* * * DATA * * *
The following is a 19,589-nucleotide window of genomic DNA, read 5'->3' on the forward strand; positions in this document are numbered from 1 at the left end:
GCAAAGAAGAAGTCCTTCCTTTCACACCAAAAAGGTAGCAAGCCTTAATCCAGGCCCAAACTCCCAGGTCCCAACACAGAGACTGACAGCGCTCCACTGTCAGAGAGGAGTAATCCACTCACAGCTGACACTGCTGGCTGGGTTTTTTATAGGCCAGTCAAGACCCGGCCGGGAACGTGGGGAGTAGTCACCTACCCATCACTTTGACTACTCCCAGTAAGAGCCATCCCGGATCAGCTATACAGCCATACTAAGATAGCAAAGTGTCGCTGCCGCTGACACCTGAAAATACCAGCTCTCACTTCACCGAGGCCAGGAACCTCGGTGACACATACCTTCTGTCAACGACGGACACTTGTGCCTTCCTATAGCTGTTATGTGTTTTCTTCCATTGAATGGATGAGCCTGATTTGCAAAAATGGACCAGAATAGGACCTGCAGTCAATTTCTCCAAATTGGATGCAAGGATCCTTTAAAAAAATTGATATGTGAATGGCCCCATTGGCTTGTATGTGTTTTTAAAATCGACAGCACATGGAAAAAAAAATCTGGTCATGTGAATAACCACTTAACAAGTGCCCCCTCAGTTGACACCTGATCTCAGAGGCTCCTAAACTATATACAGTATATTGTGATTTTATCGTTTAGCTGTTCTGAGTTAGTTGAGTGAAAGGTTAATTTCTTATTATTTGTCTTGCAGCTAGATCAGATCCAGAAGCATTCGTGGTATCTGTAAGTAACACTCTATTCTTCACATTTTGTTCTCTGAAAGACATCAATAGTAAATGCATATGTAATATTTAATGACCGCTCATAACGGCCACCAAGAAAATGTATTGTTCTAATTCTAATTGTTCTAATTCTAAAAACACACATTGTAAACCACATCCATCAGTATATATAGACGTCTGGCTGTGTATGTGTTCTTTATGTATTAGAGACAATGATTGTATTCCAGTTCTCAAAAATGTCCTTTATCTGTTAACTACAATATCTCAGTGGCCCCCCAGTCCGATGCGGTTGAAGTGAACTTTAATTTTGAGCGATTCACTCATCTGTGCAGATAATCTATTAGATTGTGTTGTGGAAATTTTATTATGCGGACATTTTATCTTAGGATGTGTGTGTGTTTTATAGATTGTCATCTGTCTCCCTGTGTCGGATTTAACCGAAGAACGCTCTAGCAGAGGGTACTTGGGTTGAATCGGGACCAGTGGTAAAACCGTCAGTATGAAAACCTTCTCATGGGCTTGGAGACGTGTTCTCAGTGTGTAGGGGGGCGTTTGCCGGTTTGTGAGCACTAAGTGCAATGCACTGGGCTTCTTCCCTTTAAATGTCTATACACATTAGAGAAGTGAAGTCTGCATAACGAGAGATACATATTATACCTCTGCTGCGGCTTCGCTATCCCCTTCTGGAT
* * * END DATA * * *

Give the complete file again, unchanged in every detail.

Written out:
The following is a 19,589-nucleotide window of genomic DNA, read 5'->3' on the forward strand; positions in this document are numbered from 1 at the left end:
GCAAAGAAGAAGTCCTTCCTTTCACACCAAAAAGGTAGCAAGCCTTAATCCAGGCCCAAACTCCCAGGTCCCAACACAGAGACTGACAGCGCTCCACTGTCAGAGAGGAGTAATCCACTCACAGCTGACACTGCTGGCTGGGTTTTTTATAGGCCAGTCAAGACCCGGCCGGGAACGTGGGGAGTAGTCACCTACCCATCACTTTGACTACTCCCAGTAAGAGCCATCCCGGATCAGCTATACAGCCATACTAAGATAGCAAAGTGTCGCTGCCGCTGACACCTGAAAATACCAGCTCTCACTTCACCGAGGCCAGGAACCTCGGTGACACATACCTTCTGTCAACGACGGACACTTGTGCCTTCCTATAGCTGTTATGTGTTTTCTTCCATTGAATGGATGAGCCTGATTTGCAAAAATGGACCAGAATAGGACCTGCAGTCAATTTCTCCAAATTGGATGCAAGGATCCTTTAAAAAAATTGATATGTGAATGGCCCCATTGGCTTGTATGTGTTTTTAAAATCGACAGCACATGGAAAAAAAAATCTGGTCATGTGAATAACCACTTAACAAGTGCCCCCTCAGTTGACACCTGATCTCAGAGGCTCCTAAACTATATACAGTATATTGTGATTTTATCGTTTAGCTGTTCTGAGTTAGTTGAGTGAAAGGTTAATTTCTTATTATTTGTCTTGCAGCTAGATCAGATCCAGAAGCATTCGTGGTATCTGTAAGTAACACTCTATTCTTCACATTTTGTTCTCTGAAAGACATCAATAGTAAATGCATATGTAATATTTAATGACCGCTCATAACGGCCACCAAGAAAATGTATTGTTCTAATTCTAATTGTTCTAATTCTAAAAACACACATTGTAAACCACATCCATCAGTATATATAGACGTCTGGCTGTGTATGTGTTCTTTATGTATTAGAGACAATGATTGTATTCCAGTTCTCAAAAATGTCCTTTATCTGTTAACTACAATATCTCAGTGGCCCCCCAGTCCGATGCGGTTGAAGTGAACTTTAATTTTGAGCGATTCACTCATCTGTGCAGATAATCTATTAGATTGTGTTGTGGAAATTTTATTATGCGGACATTTTATCTTAGGATGTGTGTGTGTTTTATAGATTGTCATCTGTCTCCCTGTGTCGGATTTAACCGAAGAACGCTCTAGCAGAGGGTACTTGGGTTGAATCGGGACCAGTGGTAAAACCGTCAGTATGAAAACCTTCTCATGGGCTTGGAGACGTGTTCTCAGTGTGTAGGGGGGCGTTTGCCGGTTTGTGAGCACTAAGTGCAATGCACTGGGCTTCTTCCCTTTAAATGTCTATACACATTAGAGAAGTGAAGTCTGCATAACGAGAGATACATATTATACCTCTGCTGCGGCTTCGCTATCCCCTTCTGGAT